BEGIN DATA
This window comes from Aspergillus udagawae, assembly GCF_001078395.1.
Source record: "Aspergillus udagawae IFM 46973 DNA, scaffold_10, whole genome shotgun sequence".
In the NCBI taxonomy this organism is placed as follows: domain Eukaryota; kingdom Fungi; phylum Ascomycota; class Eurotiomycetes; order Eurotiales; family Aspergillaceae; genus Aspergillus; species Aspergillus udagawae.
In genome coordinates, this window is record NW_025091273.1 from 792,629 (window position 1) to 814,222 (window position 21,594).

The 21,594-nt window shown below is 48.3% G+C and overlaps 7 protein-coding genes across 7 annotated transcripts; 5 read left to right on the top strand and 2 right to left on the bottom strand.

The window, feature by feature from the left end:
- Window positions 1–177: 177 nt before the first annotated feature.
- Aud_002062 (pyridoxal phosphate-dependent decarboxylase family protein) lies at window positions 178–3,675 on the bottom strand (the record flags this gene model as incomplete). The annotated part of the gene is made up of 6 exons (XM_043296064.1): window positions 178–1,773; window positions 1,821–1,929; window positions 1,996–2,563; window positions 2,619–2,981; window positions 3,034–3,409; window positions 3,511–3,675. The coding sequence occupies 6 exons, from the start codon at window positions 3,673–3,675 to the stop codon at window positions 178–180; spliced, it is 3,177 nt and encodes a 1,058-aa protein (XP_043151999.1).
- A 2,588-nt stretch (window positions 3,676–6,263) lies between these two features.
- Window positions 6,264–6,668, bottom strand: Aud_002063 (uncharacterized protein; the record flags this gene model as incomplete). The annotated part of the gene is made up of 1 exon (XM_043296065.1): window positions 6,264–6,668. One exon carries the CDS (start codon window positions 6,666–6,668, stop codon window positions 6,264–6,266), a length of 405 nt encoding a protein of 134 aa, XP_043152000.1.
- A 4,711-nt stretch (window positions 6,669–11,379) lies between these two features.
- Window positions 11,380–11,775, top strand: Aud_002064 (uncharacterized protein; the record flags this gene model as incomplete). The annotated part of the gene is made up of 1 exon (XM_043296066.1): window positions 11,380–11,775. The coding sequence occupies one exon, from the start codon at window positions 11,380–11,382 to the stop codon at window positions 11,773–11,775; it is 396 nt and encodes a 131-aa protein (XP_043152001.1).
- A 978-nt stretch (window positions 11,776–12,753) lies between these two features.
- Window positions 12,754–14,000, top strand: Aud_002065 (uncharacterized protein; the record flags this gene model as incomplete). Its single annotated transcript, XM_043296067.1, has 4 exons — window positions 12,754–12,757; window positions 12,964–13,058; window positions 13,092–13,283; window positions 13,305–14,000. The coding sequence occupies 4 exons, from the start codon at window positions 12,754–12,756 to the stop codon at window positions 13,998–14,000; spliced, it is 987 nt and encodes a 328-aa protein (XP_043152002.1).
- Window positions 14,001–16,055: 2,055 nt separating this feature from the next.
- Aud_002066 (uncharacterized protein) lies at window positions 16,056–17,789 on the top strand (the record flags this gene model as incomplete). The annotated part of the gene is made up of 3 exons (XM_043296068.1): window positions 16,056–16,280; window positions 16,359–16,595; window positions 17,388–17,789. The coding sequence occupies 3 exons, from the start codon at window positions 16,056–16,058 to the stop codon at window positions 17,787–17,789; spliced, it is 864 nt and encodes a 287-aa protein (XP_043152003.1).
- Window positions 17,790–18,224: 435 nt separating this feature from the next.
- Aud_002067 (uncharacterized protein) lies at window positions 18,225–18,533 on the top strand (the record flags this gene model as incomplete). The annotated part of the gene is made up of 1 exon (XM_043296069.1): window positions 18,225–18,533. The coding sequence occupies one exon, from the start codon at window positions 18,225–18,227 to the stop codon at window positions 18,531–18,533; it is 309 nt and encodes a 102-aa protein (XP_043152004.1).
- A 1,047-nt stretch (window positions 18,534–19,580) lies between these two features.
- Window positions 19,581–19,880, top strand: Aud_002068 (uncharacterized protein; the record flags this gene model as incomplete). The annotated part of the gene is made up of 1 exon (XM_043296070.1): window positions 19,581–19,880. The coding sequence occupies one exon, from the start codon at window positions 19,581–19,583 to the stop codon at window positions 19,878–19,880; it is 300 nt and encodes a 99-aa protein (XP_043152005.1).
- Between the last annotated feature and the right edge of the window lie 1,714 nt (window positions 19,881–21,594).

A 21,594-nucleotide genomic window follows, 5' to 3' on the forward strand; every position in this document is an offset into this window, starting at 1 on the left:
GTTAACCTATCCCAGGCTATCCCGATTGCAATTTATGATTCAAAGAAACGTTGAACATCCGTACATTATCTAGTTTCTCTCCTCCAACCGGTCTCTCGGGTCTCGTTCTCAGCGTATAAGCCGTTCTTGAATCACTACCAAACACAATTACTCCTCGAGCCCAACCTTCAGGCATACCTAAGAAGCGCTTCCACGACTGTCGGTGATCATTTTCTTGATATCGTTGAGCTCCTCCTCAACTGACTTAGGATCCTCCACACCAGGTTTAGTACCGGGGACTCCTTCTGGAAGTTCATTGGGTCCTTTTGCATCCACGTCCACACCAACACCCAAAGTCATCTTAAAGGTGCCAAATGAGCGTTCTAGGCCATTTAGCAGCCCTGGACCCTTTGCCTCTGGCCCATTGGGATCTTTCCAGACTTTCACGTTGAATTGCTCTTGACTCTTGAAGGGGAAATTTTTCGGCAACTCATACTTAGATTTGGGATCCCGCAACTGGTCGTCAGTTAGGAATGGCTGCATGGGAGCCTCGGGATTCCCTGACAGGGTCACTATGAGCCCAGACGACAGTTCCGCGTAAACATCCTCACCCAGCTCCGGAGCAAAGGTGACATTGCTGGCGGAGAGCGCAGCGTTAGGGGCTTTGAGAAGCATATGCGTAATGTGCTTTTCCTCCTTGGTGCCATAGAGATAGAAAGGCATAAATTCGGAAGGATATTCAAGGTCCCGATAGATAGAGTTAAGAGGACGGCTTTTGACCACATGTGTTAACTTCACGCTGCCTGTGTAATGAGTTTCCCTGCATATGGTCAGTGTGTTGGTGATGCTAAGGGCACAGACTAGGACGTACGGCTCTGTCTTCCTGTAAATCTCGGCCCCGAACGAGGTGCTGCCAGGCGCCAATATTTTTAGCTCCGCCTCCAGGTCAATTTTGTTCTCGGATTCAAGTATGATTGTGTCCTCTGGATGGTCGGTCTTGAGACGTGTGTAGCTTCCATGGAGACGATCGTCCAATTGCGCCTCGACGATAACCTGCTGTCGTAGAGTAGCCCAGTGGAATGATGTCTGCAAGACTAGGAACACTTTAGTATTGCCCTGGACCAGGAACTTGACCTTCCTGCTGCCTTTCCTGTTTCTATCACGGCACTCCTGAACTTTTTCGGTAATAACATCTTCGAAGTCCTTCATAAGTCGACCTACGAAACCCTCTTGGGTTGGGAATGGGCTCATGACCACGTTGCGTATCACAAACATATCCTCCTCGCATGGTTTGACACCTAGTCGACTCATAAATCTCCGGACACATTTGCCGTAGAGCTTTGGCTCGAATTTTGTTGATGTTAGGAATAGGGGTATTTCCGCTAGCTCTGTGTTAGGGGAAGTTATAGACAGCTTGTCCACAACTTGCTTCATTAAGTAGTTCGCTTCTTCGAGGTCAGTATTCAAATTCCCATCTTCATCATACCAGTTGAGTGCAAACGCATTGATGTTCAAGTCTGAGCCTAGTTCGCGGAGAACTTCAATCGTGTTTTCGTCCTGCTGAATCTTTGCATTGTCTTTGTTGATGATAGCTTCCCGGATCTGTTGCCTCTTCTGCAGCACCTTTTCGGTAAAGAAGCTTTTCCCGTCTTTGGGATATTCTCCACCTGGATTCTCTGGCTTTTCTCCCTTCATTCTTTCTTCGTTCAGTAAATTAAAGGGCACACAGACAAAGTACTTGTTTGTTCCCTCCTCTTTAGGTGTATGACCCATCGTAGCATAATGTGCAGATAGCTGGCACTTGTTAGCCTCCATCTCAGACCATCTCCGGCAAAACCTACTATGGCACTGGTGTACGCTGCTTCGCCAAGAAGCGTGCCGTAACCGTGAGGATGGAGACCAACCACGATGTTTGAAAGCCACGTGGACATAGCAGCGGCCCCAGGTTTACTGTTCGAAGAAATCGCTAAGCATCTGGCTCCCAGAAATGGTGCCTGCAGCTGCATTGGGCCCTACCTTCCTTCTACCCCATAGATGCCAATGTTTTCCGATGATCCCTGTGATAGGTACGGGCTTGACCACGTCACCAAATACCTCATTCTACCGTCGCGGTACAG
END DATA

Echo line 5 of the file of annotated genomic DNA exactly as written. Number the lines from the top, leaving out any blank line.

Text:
The 21,594-nt window shown below is 48.3% G+C and overlaps 7 protein-coding genes across 7 annotated transcripts; 5 read left to right on the top strand and 2 right to left on the bottom strand.